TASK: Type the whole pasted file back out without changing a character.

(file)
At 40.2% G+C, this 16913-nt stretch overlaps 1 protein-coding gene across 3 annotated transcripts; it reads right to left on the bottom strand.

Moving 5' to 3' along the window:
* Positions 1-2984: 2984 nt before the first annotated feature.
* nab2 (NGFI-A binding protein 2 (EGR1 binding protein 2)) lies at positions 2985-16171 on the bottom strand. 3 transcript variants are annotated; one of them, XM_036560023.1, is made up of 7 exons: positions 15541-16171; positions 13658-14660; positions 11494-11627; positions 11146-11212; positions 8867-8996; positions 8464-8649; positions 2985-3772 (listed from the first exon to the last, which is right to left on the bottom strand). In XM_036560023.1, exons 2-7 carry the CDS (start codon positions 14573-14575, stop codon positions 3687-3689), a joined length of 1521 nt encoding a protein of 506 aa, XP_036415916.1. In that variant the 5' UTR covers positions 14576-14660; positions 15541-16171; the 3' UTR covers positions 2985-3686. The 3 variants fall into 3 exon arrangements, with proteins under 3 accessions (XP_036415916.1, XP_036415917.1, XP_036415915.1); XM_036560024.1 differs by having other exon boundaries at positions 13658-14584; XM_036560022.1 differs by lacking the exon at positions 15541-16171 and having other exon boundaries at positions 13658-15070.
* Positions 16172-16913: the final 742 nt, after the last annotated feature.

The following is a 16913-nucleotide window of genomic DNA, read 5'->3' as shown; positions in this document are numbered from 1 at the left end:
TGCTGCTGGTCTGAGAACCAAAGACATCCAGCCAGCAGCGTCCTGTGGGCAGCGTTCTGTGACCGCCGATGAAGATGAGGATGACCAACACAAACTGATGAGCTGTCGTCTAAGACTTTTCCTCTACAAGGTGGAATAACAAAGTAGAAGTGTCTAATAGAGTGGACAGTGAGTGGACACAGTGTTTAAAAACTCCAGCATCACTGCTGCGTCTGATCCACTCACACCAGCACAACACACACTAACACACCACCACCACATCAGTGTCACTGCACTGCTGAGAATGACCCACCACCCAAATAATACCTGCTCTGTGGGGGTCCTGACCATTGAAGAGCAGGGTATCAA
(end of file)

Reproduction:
At 40.2% G+C, this 16913-nt stretch overlaps 1 protein-coding gene across 3 annotated transcripts; it reads right to left on the bottom strand.

Moving 5' to 3' along the window:
* Positions 1-2984: 2984 nt before the first annotated feature.
* nab2 (NGFI-A binding protein 2 (EGR1 binding protein 2)) lies at positions 2985-16171 on the bottom strand. 3 transcript variants are annotated; one of them, XM_036560023.1, is made up of 7 exons: positions 15541-16171; positions 13658-14660; positions 11494-11627; positions 11146-11212; positions 8867-8996; positions 8464-8649; positions 2985-3772 (listed from the first exon to the last, which is right to left on the bottom strand). In XM_036560023.1, exons 2-7 carry the CDS (start codon positions 14573-14575, stop codon positions 3687-3689), a joined length of 1521 nt encoding a protein of 506 aa, XP_036415916.1. In that variant the 5' UTR covers positions 14576-14660; positions 15541-16171; the 3' UTR covers positions 2985-3686. The 3 variants fall into 3 exon arrangements, with proteins under 3 accessions (XP_036415916.1, XP_036415917.1, XP_036415915.1); XM_036560024.1 differs by having other exon boundaries at positions 13658-14584; XM_036560022.1 differs by lacking the exon at positions 15541-16171 and having other exon boundaries at positions 13658-15070.
* Positions 16172-16913: the final 742 nt, after the last annotated feature.

The following is a 16913-nucleotide window of genomic DNA, read 5'->3' as shown; positions in this document are numbered from 1 at the left end:
TGCTGCTGGTCTGAGAACCAAAGACATCCAGCCAGCAGCGTCCTGTGGGCAGCGTTCTGTGACCGCCGATGAAGATGAGGATGACCAACACAAACTGATGAGCTGTCGTCTAAGACTTTTCCTCTACAAGGTGGAATAACAAAGTAGAAGTGTCTAATAGAGTGGACAGTGAGTGGACACAGTGTTTAAAAACTCCAGCATCACTGCTGCGTCTGATCCACTCACACCAGCACAACACACACTAACACACCACCACCACATCAGTGTCACTGCACTGCTGAGAATGACCCACCACCCAAATAATACCTGCTCTGTGGGGGTCCTGACCATTGAAGAGCAGGGTATCAA